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Kathy Frederick, Esq.

College of Information Science and Technology, Class of 1976

Kathy Frederick with puppies

She jokes that her midlife crisis came with fur and four legs, but the truth is, dogsleding is a lot more than a midlife crisis for Kathy Frederick. It’s a lifestyle.

Kathy is taking her love for dogsleding to the next level and has decided to compete in the 2010 Iditarod. The Iditarod, known by many as “The Last Great Race on Earth” is the longest dogsled race in the United States, stretching from Anchorage to Nome, Alaska. Mushers from all over the world come out to compete in this race each year, however its hazardous conditions and rough terrain keep many from actually crossing the finish line.

Kathy has been ambitiously training with her dogs for several years and will join 61 other mushers and their dog teams in March 2010 for the start of the race. If she finishes, she will be the second oldest female to conquer the Iditarod. Below she talks about the journey to the Iditarod, her goals and concerns, as well as what mushing has taught her about herself.

How did you first become interested in dogsled racing and ultimately in participating in the Iditarod?

I traveled to Alaska on vacation in 1995 and while there, attended a program about dogsleding. I thought it was really interesting and when I got back to Pennsylvania I looked for someone who gave dogsled rides. I found a place in Newry, Maine and my kids and I spent the week between Christmas and New Years doing dog sledding and camping out. I had wanted to live in Alaska ever since my first visit there in 1995 and decided to move there after my daughter graduated from high school. I moved to Alaska with one dog of my own and got another dog shortly after I got there. I also borrowed a friend’s dog and began recreational dog sledding.

In 1997 I saw the finish of the Iditarod and when I watched those mushers come into the finish I thought to myself, ‘I really want to do this someday.’ So, when the pieces fell into place and timing was right, I decided to go for it.

How are you preparing both yourself and your dogs for the race?

To do a race like the Iditarod, you simply cannot work full-time while training for that race. I work part-time and my dog handler and I each train a dog team four days a week. Then, my dog handler takes both dog teams out on a shorter training run on the fifth day. In order to be conditioned to run in the Iditarod, my dogs will need a minimum of 1,500 training miles on them. Between now and the Iditarod I plan to compete in a couple smaller 150 or 200 mile races and to continue to train them 5 days a week. For the Iditarod, you need 16 dogs which means having about 26 dogs since some dogs will get shoulder or wrist injuries during training and won’t be able to do the longer runs during the racing season while those injuries heal.

To learn how to “camp” with my dogs, I went to a program called Rookie Ranch in the Yukon where I learned how to do things like set up camp, take care of the dogs on the trail, and make their food. I also attended mushing bootcamp while living in Pennsylvania and a number of seminars hosted by the Alaska Dog Mushers Association. Seminars cover topics like foot care to digestive disorders in sled dogs. Also, I spend quite a bit of time talking to other mushers and others who have raced in the Iditarod. Mushers are generally pretty generous with sharing information with others and they’re happy to share knowledge. As for myself, I train by walking, hiking, and biking.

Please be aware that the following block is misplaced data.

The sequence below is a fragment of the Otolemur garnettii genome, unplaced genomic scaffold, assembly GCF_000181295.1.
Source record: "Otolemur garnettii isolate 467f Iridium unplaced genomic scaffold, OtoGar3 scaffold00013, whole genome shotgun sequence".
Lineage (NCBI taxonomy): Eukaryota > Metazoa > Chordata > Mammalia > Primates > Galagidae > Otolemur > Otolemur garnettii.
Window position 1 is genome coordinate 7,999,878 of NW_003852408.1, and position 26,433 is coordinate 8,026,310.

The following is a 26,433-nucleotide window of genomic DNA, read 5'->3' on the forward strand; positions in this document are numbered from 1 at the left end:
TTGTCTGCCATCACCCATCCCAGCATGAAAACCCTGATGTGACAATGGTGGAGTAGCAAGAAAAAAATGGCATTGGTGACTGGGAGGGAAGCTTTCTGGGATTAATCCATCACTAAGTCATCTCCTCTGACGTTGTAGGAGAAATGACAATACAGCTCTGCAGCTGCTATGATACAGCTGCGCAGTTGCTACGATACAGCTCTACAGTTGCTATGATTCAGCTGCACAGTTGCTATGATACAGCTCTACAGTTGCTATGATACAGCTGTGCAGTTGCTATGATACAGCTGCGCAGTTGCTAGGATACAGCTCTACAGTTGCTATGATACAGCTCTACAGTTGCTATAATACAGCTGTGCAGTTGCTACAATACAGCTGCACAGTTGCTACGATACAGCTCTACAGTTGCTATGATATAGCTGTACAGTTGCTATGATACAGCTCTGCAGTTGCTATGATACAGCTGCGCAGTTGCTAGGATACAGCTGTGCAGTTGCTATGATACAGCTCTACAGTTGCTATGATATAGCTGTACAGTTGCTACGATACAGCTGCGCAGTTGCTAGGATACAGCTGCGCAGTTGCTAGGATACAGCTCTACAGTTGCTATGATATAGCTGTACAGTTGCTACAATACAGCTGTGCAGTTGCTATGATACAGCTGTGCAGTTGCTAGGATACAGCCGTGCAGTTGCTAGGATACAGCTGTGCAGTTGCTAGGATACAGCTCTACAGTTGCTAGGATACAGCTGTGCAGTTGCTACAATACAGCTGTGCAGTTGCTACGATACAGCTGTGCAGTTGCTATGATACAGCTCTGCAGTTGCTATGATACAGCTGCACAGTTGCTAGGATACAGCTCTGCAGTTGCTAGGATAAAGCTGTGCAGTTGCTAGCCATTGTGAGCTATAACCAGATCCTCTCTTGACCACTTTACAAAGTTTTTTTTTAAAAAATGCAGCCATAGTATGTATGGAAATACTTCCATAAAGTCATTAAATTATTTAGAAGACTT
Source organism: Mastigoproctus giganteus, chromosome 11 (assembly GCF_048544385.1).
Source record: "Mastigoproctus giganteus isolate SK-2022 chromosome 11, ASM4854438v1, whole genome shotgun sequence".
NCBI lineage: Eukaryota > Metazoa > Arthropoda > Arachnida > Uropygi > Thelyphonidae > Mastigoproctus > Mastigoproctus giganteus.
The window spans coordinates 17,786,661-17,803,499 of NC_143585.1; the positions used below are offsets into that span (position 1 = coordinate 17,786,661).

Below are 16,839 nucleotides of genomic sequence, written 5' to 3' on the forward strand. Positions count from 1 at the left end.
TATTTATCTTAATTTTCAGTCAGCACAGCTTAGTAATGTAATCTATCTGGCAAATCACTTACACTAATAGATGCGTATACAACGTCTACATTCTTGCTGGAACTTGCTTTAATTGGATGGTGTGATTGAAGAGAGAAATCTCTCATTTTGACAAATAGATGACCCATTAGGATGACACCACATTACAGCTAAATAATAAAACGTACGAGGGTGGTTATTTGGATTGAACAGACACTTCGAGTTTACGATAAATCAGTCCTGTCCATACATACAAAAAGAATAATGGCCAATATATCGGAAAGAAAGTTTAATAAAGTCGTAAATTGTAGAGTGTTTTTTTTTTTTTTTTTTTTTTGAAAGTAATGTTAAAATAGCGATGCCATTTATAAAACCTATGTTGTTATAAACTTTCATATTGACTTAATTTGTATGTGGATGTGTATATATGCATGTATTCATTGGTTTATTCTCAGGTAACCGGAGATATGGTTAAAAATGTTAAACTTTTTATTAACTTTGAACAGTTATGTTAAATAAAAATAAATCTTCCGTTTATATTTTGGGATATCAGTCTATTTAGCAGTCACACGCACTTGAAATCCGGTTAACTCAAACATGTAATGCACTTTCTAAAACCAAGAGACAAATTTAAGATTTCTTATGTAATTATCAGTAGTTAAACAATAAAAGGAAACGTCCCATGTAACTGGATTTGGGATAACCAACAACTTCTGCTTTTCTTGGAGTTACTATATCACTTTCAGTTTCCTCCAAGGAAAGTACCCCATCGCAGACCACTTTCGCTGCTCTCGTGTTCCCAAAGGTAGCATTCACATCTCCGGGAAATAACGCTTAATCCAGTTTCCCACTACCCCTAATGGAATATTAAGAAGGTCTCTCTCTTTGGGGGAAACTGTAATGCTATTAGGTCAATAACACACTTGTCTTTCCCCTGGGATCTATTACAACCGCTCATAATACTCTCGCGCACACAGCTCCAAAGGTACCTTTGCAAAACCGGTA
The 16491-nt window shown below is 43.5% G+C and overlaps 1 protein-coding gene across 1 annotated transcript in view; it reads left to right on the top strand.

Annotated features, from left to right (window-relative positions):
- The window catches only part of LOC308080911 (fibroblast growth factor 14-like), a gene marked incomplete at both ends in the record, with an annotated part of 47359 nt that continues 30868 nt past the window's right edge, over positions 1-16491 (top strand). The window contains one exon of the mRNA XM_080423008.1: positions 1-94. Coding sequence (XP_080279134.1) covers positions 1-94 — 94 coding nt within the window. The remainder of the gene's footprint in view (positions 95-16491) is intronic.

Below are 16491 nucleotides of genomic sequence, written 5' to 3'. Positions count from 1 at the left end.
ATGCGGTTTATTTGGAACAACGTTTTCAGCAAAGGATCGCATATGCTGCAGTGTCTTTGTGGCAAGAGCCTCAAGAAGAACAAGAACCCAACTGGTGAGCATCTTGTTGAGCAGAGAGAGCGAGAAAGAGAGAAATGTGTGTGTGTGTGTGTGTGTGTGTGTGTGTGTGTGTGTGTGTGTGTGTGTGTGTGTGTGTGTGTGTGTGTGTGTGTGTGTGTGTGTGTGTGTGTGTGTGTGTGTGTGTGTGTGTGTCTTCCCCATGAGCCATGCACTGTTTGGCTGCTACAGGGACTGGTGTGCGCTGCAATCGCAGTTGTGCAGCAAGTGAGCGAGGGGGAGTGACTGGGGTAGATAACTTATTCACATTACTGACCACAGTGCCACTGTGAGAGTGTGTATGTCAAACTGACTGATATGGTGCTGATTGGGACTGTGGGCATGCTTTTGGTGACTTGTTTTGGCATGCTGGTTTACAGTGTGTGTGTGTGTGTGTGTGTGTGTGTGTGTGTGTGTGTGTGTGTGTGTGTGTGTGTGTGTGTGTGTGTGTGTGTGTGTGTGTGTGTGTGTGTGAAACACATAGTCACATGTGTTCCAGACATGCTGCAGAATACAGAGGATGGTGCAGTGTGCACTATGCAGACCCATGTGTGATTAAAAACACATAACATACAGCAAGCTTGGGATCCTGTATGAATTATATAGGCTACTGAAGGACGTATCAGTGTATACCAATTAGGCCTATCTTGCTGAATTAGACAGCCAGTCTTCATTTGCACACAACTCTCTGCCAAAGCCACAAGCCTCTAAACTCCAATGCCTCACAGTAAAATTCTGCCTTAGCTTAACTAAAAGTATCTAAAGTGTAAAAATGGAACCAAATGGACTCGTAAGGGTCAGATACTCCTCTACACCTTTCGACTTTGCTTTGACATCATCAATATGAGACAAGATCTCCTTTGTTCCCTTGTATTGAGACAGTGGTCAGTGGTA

By competing in the Iditarod, what is your ultimate goal?

A lot of things can go wrong, so of course I’m nervous. As I was reading the description of the trail, it sounded pretty brutal; in fact the first 350 miles are extremely difficult with very technical trails, steep downhills and turns, ice bridges and open water, and bare ground with stumps. The Iditarod is one of only three long-distance dog sled races in the world, and it is approximately 1,049 miles from Anchorage to Nome, Alaska and so much depends on the weather conditions at the time of the race. Last year, bitter cold temperatures caused more than one third of the mushers to scratch from the race. But a lack of snow can be treacherous as well. Temperatures can drop dangerously low; I’ve experienced temperatures as low -52, but it was actually -77 degrees with the wind chill factored in. Also, I will be the second oldest female in the Iditarod’s 38-year history if I finish the race, and youth is definitely an advantage in an extreme sport like this. My relatively small size (5’4”) also makes maneuvering a sled around corners and in tight situations more difficult.

What is your favorite thing about dog sledding?

One of my favorite things is being out among the incredibly beautiful scenery of Alaska with my dog team and being able to go to places that are otherwise inaccessible. It is a privilege to get to see these parts of Alaska. Dog sledding has also taught me that rarely does everything go right and I have learned how to deal with adverse situations.

I have learned that managing a dog team is a lot like a management position in a company. You need to find your best employee for the job, you need to communicate with your team clearly, you need to deal with personality differences and you must recognize when it is time to make some changes. I spend a lot of time with my dogs and have formed a strong bond with them. When I’m racing, I’m basically out in the wilderness and my dogs are what pull me through.

For more information on Kathy and her dog team's journey to the Iditarod, visit Shameless Huskies Kennels. If you’d like to learn more about the Iditarod, see photos, and watch video of the race, visit the Iditarod website.